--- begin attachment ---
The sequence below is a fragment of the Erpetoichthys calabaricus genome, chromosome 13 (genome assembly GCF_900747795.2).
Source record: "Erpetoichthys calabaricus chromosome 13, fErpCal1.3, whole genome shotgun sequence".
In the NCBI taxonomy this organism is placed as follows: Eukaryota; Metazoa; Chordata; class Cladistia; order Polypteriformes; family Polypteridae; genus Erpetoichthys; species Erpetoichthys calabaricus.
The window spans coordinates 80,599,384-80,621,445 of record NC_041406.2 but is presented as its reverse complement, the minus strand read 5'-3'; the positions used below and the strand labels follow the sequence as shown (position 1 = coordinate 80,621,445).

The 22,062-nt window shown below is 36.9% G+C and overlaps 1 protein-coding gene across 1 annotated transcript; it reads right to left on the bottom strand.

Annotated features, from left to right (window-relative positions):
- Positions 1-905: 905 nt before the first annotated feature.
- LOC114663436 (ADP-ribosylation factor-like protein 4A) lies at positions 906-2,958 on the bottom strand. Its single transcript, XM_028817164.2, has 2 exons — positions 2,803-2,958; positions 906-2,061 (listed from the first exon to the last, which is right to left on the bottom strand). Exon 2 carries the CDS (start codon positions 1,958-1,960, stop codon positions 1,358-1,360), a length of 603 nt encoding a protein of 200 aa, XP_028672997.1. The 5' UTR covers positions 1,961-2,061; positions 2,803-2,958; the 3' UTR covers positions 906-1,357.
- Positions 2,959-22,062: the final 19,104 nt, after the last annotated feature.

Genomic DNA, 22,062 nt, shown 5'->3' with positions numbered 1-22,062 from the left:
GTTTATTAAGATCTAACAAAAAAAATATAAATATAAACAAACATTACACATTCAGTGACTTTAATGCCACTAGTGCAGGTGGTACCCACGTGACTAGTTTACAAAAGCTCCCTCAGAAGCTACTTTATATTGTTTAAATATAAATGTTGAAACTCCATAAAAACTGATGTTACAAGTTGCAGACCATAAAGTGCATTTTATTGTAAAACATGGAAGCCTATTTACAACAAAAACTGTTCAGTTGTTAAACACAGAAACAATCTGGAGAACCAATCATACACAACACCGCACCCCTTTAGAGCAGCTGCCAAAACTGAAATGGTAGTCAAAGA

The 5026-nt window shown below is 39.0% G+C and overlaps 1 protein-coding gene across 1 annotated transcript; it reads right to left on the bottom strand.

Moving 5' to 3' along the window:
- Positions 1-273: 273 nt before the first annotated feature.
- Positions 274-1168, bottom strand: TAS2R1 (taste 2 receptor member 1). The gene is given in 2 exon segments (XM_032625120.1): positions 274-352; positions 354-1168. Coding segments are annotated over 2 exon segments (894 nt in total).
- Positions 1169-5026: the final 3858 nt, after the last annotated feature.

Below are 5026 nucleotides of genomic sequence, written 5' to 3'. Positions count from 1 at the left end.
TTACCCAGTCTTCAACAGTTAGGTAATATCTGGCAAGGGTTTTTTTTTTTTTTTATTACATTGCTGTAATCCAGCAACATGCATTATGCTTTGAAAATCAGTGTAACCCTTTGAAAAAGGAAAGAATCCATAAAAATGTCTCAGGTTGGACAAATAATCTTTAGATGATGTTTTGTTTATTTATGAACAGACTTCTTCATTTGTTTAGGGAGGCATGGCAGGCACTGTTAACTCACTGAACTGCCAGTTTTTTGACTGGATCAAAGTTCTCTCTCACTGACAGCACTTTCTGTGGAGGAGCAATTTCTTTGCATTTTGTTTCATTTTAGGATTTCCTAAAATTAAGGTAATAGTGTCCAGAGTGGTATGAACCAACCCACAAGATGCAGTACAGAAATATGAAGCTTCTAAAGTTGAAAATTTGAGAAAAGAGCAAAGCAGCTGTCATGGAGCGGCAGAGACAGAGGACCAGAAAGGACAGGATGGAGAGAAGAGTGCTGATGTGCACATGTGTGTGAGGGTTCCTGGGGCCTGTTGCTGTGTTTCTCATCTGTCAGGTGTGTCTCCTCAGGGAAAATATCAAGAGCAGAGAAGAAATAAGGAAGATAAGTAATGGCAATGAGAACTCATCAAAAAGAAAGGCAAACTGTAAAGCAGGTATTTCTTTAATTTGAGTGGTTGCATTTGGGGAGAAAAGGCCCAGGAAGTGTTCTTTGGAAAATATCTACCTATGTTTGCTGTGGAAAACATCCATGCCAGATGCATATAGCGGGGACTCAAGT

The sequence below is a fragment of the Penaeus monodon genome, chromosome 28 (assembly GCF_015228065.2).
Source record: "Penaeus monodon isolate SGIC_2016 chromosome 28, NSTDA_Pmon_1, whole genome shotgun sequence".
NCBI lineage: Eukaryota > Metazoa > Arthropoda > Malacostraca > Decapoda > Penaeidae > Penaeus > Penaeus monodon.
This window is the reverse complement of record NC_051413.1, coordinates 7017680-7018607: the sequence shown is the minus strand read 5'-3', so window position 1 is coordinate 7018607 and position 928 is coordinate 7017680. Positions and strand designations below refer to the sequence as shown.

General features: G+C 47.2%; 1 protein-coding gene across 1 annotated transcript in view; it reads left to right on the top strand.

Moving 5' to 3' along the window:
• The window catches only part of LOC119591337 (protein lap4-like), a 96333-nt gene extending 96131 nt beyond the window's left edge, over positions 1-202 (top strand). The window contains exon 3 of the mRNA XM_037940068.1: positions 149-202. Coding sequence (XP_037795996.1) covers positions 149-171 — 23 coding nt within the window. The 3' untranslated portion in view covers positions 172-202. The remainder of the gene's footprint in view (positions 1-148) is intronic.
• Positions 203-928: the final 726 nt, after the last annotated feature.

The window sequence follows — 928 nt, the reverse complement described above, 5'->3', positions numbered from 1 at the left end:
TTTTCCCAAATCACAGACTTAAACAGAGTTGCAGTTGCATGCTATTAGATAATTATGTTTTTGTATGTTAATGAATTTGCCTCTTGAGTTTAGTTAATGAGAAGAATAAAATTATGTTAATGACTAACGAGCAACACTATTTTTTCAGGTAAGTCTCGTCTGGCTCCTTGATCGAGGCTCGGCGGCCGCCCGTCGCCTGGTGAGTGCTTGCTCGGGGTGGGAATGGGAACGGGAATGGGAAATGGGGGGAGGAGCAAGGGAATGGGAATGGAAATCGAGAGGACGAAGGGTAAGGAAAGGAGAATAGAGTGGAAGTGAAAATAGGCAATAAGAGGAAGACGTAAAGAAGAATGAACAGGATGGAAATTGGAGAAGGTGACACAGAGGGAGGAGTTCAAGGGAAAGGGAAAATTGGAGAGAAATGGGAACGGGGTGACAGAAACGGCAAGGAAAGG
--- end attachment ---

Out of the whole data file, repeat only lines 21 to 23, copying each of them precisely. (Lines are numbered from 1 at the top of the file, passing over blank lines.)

NCBI lineage: Eukaryota > Metazoa > Arthropoda > Malacostraca > Decapoda > Penaeidae > Penaeus > Penaeus monodon.
This window is the reverse complement of record NC_051413.1, coordinates 7017680-7018607: the sequence shown is the minus strand read 5'-3', so window position 1 is coordinate 7018607 and position 928 is coordinate 7017680. Positions and strand designations below refer to the sequence as shown.

General features: G+C 47.2%; 1 protein-coding gene across 1 annotated transcript in view; it reads left to right on the top strand.